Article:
Dyslexia and Public Transport

When you tell people you’re dyslexic, the chances are that they’ll think it only affects your ability to read books and write letters. In fact, many disabled people face more complex day to day problems. These can be daunting when it comes to getting around, especially in unfamiliar places. Fortunately, …

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Anxiety Disorders and Public Transport

Getting out and about when you have an anxiety disorder can be very difficult, often as direct result of problems with public transport. This is compounded by the fact that other people will generally be unaware of your problem and may not be very sympathetic. What can you do to …

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Underground Train Systems and Disability Access

When you’re travelling to major cities, whether for work or for pleasure, one of the first things you’ll need to work out is how you’re going to get around. Travel guides often don’t provide adequate information for disabled people, but this guide to underground train systems in the UK can …

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Bus Travel and Wheelchair Users

Bus travel can often cause problems for wheelchair users, but this is changing as more and more wheelchair accessible buses are introduced.Buses which carry more than 22 passengers are subject to the Public Service Accessibility Regulation 2000, which at a practical level means that all new buses used on either …

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Bus Travel and the Blind or Visually Impaired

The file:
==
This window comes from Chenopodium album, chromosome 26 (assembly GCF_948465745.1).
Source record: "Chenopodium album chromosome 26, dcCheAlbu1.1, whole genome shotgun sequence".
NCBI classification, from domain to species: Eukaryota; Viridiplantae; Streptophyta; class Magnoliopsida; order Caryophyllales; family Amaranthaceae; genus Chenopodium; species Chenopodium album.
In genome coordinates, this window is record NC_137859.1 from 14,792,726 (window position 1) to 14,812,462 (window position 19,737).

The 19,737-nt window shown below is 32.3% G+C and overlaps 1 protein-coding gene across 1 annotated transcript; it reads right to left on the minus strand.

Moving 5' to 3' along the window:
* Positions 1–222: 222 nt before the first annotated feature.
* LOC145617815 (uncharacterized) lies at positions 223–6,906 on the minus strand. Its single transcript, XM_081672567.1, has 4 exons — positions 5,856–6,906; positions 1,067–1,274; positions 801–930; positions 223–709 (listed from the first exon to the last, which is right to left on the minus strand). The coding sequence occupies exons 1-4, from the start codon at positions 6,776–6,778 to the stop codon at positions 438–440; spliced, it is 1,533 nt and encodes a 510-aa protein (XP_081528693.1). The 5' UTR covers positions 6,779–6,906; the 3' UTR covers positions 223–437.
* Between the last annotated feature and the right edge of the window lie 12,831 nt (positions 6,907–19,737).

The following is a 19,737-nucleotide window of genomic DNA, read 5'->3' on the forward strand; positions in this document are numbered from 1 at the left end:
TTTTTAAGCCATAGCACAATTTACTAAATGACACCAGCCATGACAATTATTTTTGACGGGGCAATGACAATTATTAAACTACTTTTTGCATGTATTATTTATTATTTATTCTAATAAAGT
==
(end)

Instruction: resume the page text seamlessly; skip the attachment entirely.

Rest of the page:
Travelling by bus for many blind and visually impaired passengers can be very difficult, especially at request stops, which are almost impossible for passengers who are blind or visually impaired to use independently. In some cases there have been reports of such passengers walking to compulsory stop bus stops, just …

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Bus Travel for Deaf or Hearing Impaired

With the ever increasing cost of motoring the bus is back in vogue with many commuters. Travelling by bus if you are deaf or hearing impaired can be a challenge but there are ways of making things run as smoothly as possible. Since April 2008 deaf and hearing impaired passengers,along …

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Train Travel for Wheel Chair Users

In recent years rail companies have made great improvements not only to making their trains more accessible for disabled passengers but in making many stations step free or installing lifts to compliment footbridges, enabling train travel to be a realistic option for many wheelchair users. Planning Your Journey When planning …

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Train Travel when Deaf or Hearing Impaired

Train travel for deaf and hearing impaired passengers has improved considerably with the introduction of new rolling stock and disability training for many front line staff. Booking A Ticket When buying a ticket from the booking office at most major stations it is usually possible to amplify sound via an …

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Train Travel when Blind or Visually Impaired

The introduction of modern rolling stock, better station facilities and staff training has greatly improved the experience of travelling by train for disabled passengers. If you will require assistance either at the station or on the train it is important to inform the railway company as soon as possible. Ideally …

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Travelling by Tram for Wheelchair Users

Trams as a means of public transport are making a come back across the UK, and other European cities, as local authorities realise the importance of reducing road traffic congestion. At present there are six tram systems in the UK and these are at: Birmingham, Nottingham, Sheffield, Manchester, Croydon and …

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